September 17, 2018

"Long Term Parking" by Arman – Accumulation of 60 Automobiles in Concrete, 1982

This is a sculpture called “Long Term Parking” and it is located at the Château de Montcel in Jouy-en-Josas, France. This 60 feet (18-meter) high sculpture consists of sixty mostly French cars set in 40,000 pounds (18,000 kg) of concrete. It was created in 1982 by a French-born American artist named Armand Pierre Fernandez (1928–2005), or simply Armand.


Born in Nice, France in 1928, Armand Pierre Fernandez showed a precocious talent for painting and drawing as a child. Inspired by Vincent van Gogh, he signed his early work with his first name only; he retained a printer’s 1958 misspelling of his name for the rest of his career.

Inspired by collages of Kurt Schwitters, Arman’s first solo show, in Paris in 1954, exhibited his “Cachets,” assemblages and accumulations of stamps and fabric. In 1960 he and other artists signed the manifesto of the “New Realism” movement. New Realism aimed for “new, sensitive, perceptive approaches to the real.” Arman began examining the artistic possibilities of everyday objects, giving them an importance never seen before - in effect, transforming garbage or abandoned items into art - yet another, more complex, interpretation of Pop-art.

His style developed gradually, incorporating “colères,” (manmade objects smashed and reassembled, mounted on wood panels); “coupes” (slicing mass produced objects); and “combustions”: objects set ablaze, charred remains exhibited, aiming to represent acts of artistic creation through destruction.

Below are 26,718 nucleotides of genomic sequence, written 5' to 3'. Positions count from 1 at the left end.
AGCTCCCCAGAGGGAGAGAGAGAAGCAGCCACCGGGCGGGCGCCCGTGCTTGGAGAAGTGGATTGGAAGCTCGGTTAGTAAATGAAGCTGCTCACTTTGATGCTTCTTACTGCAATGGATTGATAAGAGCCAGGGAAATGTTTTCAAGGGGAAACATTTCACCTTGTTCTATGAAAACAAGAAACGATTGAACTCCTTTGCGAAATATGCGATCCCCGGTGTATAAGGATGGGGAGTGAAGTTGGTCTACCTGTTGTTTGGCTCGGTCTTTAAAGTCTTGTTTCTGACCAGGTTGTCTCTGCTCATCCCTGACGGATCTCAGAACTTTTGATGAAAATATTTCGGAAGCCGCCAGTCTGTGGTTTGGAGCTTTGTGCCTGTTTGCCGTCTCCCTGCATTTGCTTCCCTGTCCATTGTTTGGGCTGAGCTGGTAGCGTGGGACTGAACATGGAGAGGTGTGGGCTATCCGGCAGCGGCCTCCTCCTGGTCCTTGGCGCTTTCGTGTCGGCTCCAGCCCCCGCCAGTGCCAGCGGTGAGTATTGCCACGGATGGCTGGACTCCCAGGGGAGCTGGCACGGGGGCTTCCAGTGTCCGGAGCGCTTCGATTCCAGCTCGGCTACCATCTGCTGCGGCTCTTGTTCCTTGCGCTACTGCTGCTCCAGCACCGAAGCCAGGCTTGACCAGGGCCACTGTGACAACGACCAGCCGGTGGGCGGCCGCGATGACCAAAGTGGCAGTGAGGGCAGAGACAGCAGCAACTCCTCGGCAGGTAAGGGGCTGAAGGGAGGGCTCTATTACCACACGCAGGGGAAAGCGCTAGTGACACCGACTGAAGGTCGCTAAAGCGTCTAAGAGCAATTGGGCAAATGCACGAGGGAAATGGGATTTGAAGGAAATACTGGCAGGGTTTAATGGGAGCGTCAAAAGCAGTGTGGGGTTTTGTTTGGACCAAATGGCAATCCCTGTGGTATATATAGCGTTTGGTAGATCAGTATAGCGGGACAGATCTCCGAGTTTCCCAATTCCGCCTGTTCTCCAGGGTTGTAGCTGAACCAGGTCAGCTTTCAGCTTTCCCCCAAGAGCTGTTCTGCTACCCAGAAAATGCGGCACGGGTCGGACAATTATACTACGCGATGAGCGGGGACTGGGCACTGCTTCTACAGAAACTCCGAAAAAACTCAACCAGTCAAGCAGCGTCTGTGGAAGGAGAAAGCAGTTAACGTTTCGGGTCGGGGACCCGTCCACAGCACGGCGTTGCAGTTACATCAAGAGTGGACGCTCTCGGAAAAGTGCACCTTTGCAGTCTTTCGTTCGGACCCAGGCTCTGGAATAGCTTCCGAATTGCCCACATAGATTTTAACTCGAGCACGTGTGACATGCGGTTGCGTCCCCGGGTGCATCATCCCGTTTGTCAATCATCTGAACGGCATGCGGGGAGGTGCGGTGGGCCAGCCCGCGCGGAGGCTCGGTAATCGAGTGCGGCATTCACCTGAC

After spending time in New York, inspired by the energy of the city, he made a home there, became a US citizen in 1973, with the official name Armand Pierre Arman.

More, and more ambitious, projects followed, including accumulations of tools, clocks and costume jewellery. Hundreds of pieces welded together into sculpted forms, some in miniature, some huge. The shapes of musical instruments inspired him too, to create accumulations and “coupes” of cellos, violins, and trombones.

Arman was the first contemporary artist to receive commissions from the Renault car company; a collaboration resulting in a series of works using car parts which Arman exhibited at the 1970 World’s Fair in Osaka, Japan.

Arman created some monumental public sculptures. His “Long-Term Parking,” (1982) in a Parisian suburb, for instance: a 60-ft-high column of concrete encasing dozens of cars. Also, his “Hope for Peace”, commissioned in 1995 by the then Lebanese Prime Minister. It stands alongside the Lebanese Army Headquarters in Beirut and towers even higher than “Long-Term Parking”. “Hope For Peace” encases armored vehicles and tanks, whose barrels poke out through the concrete, pointing upward.

Later, Arman returned to painting. In 1991 he created a series of “robot-portraits” of classical composers, large-scale works evoking their subjects via assemblages of sheet music and instruments.

After Arman’s death in New York in 2005, part of his ashes were buried at the Père Lachaise cemetery in Paris in 2008.













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